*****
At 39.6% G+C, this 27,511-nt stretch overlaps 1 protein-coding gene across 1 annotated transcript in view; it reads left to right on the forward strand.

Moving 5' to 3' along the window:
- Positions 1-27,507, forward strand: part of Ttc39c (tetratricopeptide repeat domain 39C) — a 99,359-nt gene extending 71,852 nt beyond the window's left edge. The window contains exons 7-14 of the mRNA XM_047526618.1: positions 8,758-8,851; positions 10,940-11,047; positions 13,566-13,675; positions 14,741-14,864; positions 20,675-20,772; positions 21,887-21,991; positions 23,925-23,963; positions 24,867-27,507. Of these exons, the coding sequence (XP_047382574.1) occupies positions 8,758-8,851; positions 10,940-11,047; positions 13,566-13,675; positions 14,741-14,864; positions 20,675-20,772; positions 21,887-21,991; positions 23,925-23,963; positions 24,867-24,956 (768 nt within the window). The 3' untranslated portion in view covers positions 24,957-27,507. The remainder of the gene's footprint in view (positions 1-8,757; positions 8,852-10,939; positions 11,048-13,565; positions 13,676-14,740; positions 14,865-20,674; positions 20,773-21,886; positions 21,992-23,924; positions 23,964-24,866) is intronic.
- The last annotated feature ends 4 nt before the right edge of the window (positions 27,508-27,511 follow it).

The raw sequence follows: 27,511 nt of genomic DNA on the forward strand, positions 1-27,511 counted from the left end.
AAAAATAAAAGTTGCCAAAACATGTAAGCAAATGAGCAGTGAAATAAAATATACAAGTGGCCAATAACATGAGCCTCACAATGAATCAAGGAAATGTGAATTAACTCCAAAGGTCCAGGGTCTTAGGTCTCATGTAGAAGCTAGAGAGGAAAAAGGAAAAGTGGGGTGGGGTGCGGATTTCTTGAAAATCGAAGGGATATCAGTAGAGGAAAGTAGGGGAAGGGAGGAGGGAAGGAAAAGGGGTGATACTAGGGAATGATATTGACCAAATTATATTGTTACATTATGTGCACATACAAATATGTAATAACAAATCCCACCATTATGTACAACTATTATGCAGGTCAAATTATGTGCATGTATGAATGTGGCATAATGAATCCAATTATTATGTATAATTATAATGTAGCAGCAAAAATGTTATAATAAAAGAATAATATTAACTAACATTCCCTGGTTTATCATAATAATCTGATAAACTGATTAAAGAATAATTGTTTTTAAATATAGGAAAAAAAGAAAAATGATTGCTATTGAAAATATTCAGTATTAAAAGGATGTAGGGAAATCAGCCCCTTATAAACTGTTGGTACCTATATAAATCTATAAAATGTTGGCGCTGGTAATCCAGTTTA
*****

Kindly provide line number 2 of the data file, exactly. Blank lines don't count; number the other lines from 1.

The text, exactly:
Moving 5' to 3' along the window: